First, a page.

$30M Biodigester to Tackle Waste

Building a biodigester was a better option than a $90 million plant expansion.

Lowell Energy AD Biodigester

GRAND RAPIDS, Mich. (AP) — Grand Rapids' wastewater division is preparing to build a biodigester at its water resource recovery facility.

The city's environmental services manager, Mike Lunn, told MLive the division has known for a while that it would need to adjust its operations to treat a growing stream of highly concentrated food waste from Founders Brewing Company, Coca-Cola, Amway and SET Environmental.

"It's a good problem to have," Lunn said.

The biodigester, including a new pipe and sludge treatment system, is expected to cost nearly $30 million.

"Digesters are a good way to handle (food waste)," Lunn said.

Lunn said the city decided that building a biodigester was a better option than a $90 million expansion of the plant or requiring businesses to pre-treat their waste.

Carbon filters will be used to control odors at the biodigester, Lunn said.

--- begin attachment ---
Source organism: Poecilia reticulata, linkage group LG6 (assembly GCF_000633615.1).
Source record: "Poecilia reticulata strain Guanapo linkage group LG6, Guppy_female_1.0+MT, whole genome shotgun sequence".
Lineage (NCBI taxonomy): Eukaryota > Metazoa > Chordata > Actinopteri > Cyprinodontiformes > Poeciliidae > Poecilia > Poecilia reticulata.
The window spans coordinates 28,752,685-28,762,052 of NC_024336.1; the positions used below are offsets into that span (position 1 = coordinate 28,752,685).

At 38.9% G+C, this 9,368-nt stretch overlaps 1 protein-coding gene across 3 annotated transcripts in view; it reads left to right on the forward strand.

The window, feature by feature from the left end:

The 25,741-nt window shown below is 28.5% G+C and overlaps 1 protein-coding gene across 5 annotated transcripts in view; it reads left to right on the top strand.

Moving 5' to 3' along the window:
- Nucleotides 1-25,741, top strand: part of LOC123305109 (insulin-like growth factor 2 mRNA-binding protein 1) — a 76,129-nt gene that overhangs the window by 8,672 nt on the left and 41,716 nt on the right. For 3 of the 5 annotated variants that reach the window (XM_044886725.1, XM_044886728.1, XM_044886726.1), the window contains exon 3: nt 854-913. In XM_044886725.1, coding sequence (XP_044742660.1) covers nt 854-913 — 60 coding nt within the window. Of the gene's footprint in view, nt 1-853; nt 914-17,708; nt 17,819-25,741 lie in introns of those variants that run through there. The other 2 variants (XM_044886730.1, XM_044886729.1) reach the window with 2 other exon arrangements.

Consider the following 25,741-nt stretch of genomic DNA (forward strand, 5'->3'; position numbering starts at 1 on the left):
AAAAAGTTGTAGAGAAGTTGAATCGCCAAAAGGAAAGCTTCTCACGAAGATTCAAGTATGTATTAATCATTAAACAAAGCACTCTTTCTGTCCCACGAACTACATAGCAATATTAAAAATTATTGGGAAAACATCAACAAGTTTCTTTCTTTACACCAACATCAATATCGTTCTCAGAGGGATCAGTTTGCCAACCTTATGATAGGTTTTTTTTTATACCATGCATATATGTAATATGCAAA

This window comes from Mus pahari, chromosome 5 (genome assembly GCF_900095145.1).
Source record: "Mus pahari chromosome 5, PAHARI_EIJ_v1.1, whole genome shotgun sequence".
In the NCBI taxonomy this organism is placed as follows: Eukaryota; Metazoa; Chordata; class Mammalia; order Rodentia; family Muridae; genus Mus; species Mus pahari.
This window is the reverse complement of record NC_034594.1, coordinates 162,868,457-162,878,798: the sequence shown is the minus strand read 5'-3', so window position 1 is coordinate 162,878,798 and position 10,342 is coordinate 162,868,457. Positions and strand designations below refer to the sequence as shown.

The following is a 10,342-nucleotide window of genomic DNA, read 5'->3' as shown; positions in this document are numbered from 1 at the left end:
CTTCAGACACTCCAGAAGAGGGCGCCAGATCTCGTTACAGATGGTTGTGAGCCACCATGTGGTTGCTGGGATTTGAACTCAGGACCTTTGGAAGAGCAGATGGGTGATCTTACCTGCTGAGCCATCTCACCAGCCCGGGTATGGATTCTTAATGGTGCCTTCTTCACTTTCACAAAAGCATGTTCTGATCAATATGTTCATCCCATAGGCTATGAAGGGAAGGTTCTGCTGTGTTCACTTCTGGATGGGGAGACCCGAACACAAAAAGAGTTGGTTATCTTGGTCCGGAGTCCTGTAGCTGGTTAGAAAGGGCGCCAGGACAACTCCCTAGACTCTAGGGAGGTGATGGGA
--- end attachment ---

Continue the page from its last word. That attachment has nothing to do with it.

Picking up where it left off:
In the first phase, the city wants to build three tanks that each have a capacity of 1.4 million gallons, with the hope of having the system running by 2018. The plans include space for an expansion of three more tanks.

Lunn said gas produced by the breakdown of the organic material would power a turbine, which would produce 60 percent of the wastewater plant's electricity needs.

Waste sludge from the biodigester can't be sold under federal regulations, but can be buried in a landfill or applied to land that's not being farmed for direct human consumption in a liquid or dried form.

Officials initially wanted the biodigester to provide power to the plant in the off-peak times to compliment a large solar array planned for the former Butterworth Landfill site. The company that won the bid for the project stopped responding to Grand Rapids staff.

Lunn said solar energy is still in the future, but that it'll come after the biodigester is installed.